"Did you ever wonder why the men of the Night's Watch take no wives and father no children?" Maester Aemon asks him. "So they will not love. Love is the death of duty." Jon tells him that his father, Ned Stark, would do "whatever is right, no matter what," if faced with the choice between his family and his honor, and Aemon replies that most men are not Ned Stark: "What is honor compared to a woman's love? What is duty against the feel of a newborn son in your arms, or a brother's smile?"
The choice Jon makes in that moment -- the choice between his brother and his honor -- will haunt him for the rest of his life. After this, Jon spends a lot of time breaking the rules: he slept with Ygritte, fraternized with the wildlings, allowed them to cross the wall and ultimately join the Night's Watch, despite the protests of his sworn brothers. He later tries to amend things when he swears his fealty to Daenerys, refusing to break that vow even when Cersei offers them the support of her army against the White Walkers. For a while there it looked like Jon was the next Ned, his honor-blinders making it more and more difficult for him to see the big picture.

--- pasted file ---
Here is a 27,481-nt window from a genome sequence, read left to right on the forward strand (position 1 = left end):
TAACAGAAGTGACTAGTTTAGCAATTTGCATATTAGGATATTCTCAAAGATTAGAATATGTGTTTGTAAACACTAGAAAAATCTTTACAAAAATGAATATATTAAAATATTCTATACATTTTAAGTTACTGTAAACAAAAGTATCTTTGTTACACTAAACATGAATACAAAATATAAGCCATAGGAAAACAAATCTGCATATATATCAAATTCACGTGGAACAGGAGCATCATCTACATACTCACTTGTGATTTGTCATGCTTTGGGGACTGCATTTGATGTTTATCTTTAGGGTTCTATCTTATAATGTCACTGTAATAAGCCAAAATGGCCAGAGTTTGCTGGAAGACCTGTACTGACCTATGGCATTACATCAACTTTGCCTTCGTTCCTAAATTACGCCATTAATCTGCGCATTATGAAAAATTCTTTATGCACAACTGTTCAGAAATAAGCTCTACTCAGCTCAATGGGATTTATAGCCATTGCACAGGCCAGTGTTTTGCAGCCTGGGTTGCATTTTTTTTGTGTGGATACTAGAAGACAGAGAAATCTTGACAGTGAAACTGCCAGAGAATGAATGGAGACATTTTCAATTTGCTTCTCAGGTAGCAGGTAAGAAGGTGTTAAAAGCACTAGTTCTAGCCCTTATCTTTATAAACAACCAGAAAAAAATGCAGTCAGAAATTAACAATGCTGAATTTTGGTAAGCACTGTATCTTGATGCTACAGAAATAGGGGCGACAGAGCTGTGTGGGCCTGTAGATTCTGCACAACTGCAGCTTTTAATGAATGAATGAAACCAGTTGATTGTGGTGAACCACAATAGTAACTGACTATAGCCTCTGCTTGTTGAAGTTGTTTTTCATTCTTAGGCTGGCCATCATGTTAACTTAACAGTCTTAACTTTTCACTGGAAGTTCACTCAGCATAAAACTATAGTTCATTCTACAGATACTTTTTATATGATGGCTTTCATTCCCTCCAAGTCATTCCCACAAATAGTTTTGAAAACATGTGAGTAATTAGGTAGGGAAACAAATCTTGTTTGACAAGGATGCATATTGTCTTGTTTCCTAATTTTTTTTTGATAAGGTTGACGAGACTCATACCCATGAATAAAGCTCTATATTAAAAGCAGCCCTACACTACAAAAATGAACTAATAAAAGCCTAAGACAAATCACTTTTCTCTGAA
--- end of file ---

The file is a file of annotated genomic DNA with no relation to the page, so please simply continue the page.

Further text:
When it finally came down to it, the biggest decision Jon had to make was a decision he'd made a thousand times before. In killing Daenerys, Jon has to give up on love to do his duty to Westeros -- but he also has to ignore his duty to his queen to protect his family. Tyrion inverts Aemon's statement, saying that, when you think about it, "duty is the death of love." You can never have both.
The full quote, from George R.R. Martin's A Game of Thrones, ends with, "We are only human, and the gods have fashioned us for love. That is our great glory, and our great tragedy." Rhaegar Targaryen started this whole catastrophe by betraying his honor for love: marrying Lyanna Stark and fathering a child despite his duty to the realm. Jon Snow corrects this sin with a sin of his own, betraying his vows to save the ones he loves the most. The wheel of Westeros' great houses warring for power may have been broken at last, but the bigger wheel, the inevitable cycle of love and death and honor that Game of Thrones is built on, keeps on spinning into a faraway spring.